1. High in fiber-studies have shown that a diet high in fiber helps in reducing cholesterol. Include whole grains (brown rice, whole wheat atta, ragi, jowar, bajra, whole wheat bread/pasta) and pulses, fresh fruits, vegetables and green leafy vegetables.
2. Low in saturated and trans fat– a diet low in fat, especially trans-fat (dalda/vanaspati, margarine,) is shown to be beneficial. Non-vegetarians can choose from lean meat like chicken and fish (especially those high in Omega-3 fatty acids like Indian Mackerel, sardines, salmon)

3. High in Omega-3 Fatty Acids– a diet high in omega-3 fatty acids is seen to benefit those who are at high risk for ischemic heart disease (IHD). It is essential for numerous normal body functions like building cell membranes in the brain and controlling blood clotting. Fish, walnuts, flax seeds, soy beans, spinach/palak should be included see the benefits.
4. Low in sodium-sodium is known to increase the BP and put more pressure on the internal organs including the heart. The RDA (Recommended Daily Allowance) for salt is less than a teaspoon/day.
5. Rich in Antioxidants: Found in coloured fruits, vegetables and grains, antioxidants are believed to help prevent disease by fighting free radicals which are substances that harm the body when left unchecked.

6.Rich in Fermented foods: Fermented foods contain ‘probiotics’ or in other words ‘live bacteria’ and yeasts that are thought to have health benefits.  desi ferThe most commonly used fermented food in Indian houses is curd/yogurt/dahi, lassi, chaas/buttermilk.  Check nutrition labels carefully for added sugars, thickeners and other additives that are used commercially and remember that fermented foods should be ‘live’ so need to be kept in the fridge. Heat treatment that may be used to preserve or cook these foods destroys probiotics.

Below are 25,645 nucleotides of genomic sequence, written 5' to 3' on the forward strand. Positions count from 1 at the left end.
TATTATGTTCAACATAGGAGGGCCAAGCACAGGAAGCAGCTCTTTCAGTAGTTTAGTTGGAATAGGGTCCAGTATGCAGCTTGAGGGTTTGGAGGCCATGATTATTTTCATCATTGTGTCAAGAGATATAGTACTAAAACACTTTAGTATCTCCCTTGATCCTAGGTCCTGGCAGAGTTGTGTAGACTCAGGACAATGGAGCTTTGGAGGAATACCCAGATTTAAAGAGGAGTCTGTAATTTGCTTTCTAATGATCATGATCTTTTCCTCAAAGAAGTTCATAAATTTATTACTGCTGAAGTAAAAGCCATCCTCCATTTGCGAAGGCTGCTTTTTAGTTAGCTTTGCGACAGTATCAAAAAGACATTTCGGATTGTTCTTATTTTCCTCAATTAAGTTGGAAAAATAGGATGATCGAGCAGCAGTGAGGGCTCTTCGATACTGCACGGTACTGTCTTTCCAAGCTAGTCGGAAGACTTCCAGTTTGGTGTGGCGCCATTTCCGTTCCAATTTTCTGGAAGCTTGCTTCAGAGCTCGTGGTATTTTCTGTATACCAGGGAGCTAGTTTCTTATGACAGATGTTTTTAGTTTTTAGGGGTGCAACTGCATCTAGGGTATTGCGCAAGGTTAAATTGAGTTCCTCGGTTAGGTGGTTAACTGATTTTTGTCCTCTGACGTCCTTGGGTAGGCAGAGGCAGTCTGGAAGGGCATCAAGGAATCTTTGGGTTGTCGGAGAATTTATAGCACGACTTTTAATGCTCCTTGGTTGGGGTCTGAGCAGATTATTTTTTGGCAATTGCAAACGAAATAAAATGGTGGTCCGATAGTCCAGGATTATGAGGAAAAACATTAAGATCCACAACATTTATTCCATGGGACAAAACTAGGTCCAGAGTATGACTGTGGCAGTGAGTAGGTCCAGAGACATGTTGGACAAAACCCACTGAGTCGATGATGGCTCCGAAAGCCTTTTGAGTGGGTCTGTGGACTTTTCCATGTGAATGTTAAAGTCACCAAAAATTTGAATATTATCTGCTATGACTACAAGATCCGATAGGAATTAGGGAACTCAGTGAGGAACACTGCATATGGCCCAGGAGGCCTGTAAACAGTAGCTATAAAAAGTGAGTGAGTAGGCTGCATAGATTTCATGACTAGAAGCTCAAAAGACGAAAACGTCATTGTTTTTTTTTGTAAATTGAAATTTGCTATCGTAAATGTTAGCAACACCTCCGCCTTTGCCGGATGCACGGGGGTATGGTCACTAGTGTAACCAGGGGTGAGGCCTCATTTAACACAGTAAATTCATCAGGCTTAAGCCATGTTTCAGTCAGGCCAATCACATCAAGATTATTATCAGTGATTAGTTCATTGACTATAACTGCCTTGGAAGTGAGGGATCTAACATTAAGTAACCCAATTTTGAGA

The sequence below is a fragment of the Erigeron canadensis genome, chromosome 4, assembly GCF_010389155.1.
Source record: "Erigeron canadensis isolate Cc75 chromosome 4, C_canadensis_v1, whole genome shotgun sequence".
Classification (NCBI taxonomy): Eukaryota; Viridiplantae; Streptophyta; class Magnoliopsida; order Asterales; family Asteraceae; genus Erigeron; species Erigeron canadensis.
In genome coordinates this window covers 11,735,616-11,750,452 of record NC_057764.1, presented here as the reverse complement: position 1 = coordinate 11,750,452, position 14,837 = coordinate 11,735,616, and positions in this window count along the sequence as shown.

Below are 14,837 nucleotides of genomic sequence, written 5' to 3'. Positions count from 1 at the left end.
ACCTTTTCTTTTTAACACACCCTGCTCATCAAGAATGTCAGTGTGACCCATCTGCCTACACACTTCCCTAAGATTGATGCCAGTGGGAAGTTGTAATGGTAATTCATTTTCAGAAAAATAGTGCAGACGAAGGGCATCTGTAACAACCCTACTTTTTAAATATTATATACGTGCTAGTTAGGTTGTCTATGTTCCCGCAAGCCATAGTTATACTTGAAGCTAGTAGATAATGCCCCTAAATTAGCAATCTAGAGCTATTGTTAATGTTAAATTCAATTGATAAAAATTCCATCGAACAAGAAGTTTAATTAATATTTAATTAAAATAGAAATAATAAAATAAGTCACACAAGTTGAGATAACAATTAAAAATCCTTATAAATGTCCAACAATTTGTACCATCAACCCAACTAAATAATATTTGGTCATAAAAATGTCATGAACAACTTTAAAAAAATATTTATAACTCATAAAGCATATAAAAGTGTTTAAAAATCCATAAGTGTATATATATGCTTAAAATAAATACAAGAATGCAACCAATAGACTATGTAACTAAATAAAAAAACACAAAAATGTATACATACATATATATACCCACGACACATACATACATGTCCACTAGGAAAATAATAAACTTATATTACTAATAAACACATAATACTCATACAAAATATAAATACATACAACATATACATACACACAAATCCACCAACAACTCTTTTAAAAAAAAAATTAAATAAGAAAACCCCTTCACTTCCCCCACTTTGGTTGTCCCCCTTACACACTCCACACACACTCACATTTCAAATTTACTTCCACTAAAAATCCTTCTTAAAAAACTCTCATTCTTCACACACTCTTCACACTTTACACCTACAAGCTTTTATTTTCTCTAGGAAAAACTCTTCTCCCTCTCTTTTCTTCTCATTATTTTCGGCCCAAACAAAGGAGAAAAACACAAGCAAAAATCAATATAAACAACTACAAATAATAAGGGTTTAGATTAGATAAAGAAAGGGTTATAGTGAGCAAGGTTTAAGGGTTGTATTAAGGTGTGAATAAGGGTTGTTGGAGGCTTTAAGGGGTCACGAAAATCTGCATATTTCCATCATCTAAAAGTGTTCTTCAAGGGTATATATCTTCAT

Along side a healthy diet, being physically active is also very important. Speak to your doctor and then choose an activity or exercise that you can do for at least 30 minutes every day.

Here’s a sample Indian diet for healthy heart:

On rising: Water + Walnuts
Breakfast: Oats porridge (old fashioned/steel cut/rolled oats NOT Instant)+ Blueberries
Mid-morning: Green tea + Apple
Lunch: Brown rice + Palak dal curry+ Cabbage and pea’s sabzi
Cucumber and tomato salad+ Buttermilk/chaas (made from skimmed milk)
Evening: Tea/ Coffee with Channa chaat
Dinner: Paushtik Roti (with flax seed powder) + Baingan ka bharta + Fish curry
Carrot raita(made with non-fat curd) + Red grapes
(NOTE:Portion control is very important. To find out the right portion sizes, do contact your dietitian.)
Prevention is always better than cure and this is true even for the matters of the heart! Why wait for heart problems to crop up and then change your diet? By eating healthy now, you may be able to prevent/avoid heart diseases in the future.

For those interested in getting a personalized diet chart-check out the Healthy Heart Packages or simply fill out the ‘Contact Us’ page